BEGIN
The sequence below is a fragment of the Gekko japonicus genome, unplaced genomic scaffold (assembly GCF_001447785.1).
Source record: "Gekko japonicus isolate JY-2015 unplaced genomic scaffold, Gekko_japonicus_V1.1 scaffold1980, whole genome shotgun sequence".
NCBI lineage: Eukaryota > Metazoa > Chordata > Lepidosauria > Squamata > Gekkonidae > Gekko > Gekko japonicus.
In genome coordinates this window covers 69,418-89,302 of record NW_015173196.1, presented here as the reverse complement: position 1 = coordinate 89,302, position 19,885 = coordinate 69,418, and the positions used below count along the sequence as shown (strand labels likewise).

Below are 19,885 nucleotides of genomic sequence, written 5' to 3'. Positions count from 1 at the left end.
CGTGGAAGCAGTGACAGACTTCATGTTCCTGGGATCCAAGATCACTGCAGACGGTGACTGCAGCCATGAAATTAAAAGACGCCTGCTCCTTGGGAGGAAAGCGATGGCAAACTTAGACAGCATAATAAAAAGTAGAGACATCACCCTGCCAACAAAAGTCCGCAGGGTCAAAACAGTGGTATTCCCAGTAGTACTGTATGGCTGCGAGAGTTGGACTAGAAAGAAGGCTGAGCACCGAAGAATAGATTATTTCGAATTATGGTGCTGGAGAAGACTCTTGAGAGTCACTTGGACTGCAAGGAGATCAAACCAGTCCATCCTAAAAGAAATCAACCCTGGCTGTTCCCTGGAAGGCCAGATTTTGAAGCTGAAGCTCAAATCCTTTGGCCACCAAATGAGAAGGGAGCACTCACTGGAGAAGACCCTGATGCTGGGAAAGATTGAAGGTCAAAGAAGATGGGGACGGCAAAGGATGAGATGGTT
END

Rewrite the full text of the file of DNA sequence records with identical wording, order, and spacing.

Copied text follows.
The sequence below is a fragment of the Gekko japonicus genome, unplaced genomic scaffold (assembly GCF_001447785.1).
Source record: "Gekko japonicus isolate JY-2015 unplaced genomic scaffold, Gekko_japonicus_V1.1 scaffold1980, whole genome shotgun sequence".
NCBI lineage: Eukaryota > Metazoa > Chordata > Lepidosauria > Squamata > Gekkonidae > Gekko > Gekko japonicus.
In genome coordinates this window covers 69,418-89,302 of record NW_015173196.1, presented here as the reverse complement: position 1 = coordinate 89,302, position 19,885 = coordinate 69,418, and the positions used below count along the sequence as shown (strand labels likewise).

Below are 19,885 nucleotides of genomic sequence, written 5' to 3'. Positions count from 1 at the left end.
CGTGGAAGCAGTGACAGACTTCATGTTCCTGGGATCCAAGATCACTGCAGACGGTGACTGCAGCCATGAAATTAAAAGACGCCTGCTCCTTGGGAGGAAAGCGATGGCAAACTTAGACAGCATAATAAAAAGTAGAGACATCACCCTGCCAACAAAAGTCCGCAGGGTCAAAACAGTGGTATTCCCAGTAGTACTGTATGGCTGCGAGAGTTGGACTAGAAAGAAGGCTGAGCACCGAAGAATAGATTATTTCGAATTATGGTGCTGGAGAAGACTCTTGAGAGTCACTTGGACTGCAAGGAGATCAAACCAGTCCATCCTAAAAGAAATCAACCCTGGCTGTTCCCTGGAAGGCCAGATTTTGAAGCTGAAGCTCAAATCCTTTGGCCACCAAATGAGAAGGGAGCACTCACTGGAGAAGACCCTGATGCTGGGAAAGATTGAAGGTCAAAGAAGATGGGGACGGCAAAGGATGAGATGGTT